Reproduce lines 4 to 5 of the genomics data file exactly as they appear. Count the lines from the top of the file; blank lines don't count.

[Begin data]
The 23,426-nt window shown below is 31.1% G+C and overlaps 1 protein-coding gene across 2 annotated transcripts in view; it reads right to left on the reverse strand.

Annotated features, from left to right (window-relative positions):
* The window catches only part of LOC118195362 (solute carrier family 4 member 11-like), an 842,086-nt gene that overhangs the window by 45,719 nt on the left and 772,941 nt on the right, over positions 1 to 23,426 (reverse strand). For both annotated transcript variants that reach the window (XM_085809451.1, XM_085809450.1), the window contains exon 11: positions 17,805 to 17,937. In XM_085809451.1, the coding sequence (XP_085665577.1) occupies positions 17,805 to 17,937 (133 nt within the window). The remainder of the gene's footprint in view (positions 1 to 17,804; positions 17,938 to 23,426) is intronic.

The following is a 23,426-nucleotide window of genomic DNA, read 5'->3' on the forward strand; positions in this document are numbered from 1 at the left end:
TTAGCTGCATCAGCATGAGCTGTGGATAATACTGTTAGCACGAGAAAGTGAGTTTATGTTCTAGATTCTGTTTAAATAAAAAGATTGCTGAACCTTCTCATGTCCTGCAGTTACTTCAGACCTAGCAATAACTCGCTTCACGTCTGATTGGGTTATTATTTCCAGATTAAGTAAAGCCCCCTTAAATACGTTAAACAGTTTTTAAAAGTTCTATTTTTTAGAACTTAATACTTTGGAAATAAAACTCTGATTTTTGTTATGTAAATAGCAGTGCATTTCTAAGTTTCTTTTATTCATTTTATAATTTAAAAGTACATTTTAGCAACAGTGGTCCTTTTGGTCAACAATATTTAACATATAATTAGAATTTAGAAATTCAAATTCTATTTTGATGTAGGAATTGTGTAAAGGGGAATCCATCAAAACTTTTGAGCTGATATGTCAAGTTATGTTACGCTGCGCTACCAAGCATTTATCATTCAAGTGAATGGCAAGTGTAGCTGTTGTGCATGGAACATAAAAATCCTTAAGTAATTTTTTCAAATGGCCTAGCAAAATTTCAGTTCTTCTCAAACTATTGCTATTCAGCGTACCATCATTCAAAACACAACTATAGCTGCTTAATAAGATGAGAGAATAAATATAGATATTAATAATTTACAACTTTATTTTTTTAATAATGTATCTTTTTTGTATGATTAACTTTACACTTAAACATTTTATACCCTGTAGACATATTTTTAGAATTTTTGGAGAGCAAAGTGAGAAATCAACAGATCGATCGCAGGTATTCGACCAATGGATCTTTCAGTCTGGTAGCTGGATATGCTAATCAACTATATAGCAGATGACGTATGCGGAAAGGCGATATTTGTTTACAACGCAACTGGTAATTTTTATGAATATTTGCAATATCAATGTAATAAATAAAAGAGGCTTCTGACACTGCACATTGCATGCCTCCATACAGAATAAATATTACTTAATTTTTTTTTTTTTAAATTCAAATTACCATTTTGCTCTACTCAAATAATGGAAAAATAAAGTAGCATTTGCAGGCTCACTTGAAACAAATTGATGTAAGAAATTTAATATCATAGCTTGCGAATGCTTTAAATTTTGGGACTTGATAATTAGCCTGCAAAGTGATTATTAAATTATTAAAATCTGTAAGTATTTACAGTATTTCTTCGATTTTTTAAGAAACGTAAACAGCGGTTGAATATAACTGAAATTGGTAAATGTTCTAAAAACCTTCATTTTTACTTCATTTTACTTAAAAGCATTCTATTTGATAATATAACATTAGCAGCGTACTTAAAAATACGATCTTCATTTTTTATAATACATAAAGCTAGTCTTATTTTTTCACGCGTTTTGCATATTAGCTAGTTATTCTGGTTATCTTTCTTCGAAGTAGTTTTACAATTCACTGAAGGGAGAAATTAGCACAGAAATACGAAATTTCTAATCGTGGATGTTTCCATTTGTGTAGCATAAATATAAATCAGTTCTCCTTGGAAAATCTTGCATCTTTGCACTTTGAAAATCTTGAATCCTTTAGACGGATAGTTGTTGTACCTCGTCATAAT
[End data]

The following is a 23,426-nucleotide window of genomic DNA, read 5'->3' on the forward strand; positions in this document are numbered from 1 at the left end:
TTAGCTGCATCAGCATGAGCTGTGGATAATACTGTTAGCACGAGAAAGTGAGTTTATGTTCTAGATTCTGTTTAAATAAAAAGATTGCTGAACCTTCTCATGTCCTGCAGTTACTTCAGACCTAGCAATAACTCGCTTCACGTCTGATTGGGTTATTATTTCCAGATTAAGTAAAGCCCCCTTAAATACGTTAAACAGTTTTTAAAAGTTCTATTTTTTAGAACTTAATACTTTGGAAATAAAACTCTGATTTTTGTTATGTAAATAGCAGTGCATTTCTAAGTTTCTTTTATTCATTTTATAATTTAAAAGTACATTTTAGCAACAGTGGTCCTTTTGGTCAACAATATTTAACATATAATTAGAATTTAGAAATTCAAATTCTATTTTGATGTAGGAATTGTGTAAAGGGGAATCCATCAAAACTTTTGAGCTGATATGTCAAGTTATGTTACGCTGCGCTACCAAGCATTTATCATTCAAGTGAATGGCAAGTGTAGCTGTTGTGCATGGAACATAAAAATCCTTAAGTAATTTTTTCAAATGGCCTAGCAAAATTTCAGTTCTTCTCAAACTATTGCTATTCAGCGTACCATCATTCAAAACACAACTATAGCTGCTTAATAAGATGAGAGAATAAATATAGATATTAATAATTTACAACTTTATTTTTTTAATAATGTATCTTTTTTGTATGATTAACTTTACACTTAAACATTTTATACCCTGTAGACATATTTTTAGAATTTTTGGAGAGCAAAGTGAGAAATCAACAGATCGATCGCAGGTATTCGACCAATGGATCTTTCAGTCTGGTAGCTGGATATGCTAATCAACTATATAGCAGATGACGTATGCGGAAAGGCGATATTTGTTTACAACGCAACTGGTAATTTTTATGAATATTTGCAATATCAATGTAATAAATAAAAGAGGCTTCTGACACTGCACATTGCATGCCTCCATACAGAATAAATATTACTTAATTTTTTTTTTTTTAAATTCAAATTACCATTTTGCTCTACTCAAATAATGGAAAAATAAAGTAGCATTTGCAGGCTCACTTGAAACAAATTGATGTAAGAAATTTAATATCATAGCTTGCGAATGCTTTAAATTTTGGGACTTGATAATTAGCCTGCAAAGTGATTATTAAATTATTAAAATCTGTAAGTATTTACAGTATTTCTTCGATTTTTTAAGAAACGTAAACAGCGGTTGAATATAACTGAAATTGGTAAATGTTCTAAAAACCTTCATTTTTACTTCATTTTACTTAAAAGCATTCTATTTGATAATATAACATTAGCAGCGTACTTAAAAATACGATCTTCATTTTTTATAATACATAAAGCTAGTCTTATTTTTTCACGCGTTTTGCATATTAGCTAGTTATTCTGGTTATCTTTCTTCGAAGTAGTTTTACAATTCACTGAAGGGAGAAATTAGCACAGAAATACGAAATTTCTAATCGTGGATGTTTCCATTTGTGTAGCATAAATATAAATCAGTTCTCCTTGGAAAATCTTGCATCTTTGCACTTTGAAAATCTTGAATCCTTTAGACGGATAGTTGTTGTACCTCGTCATAAT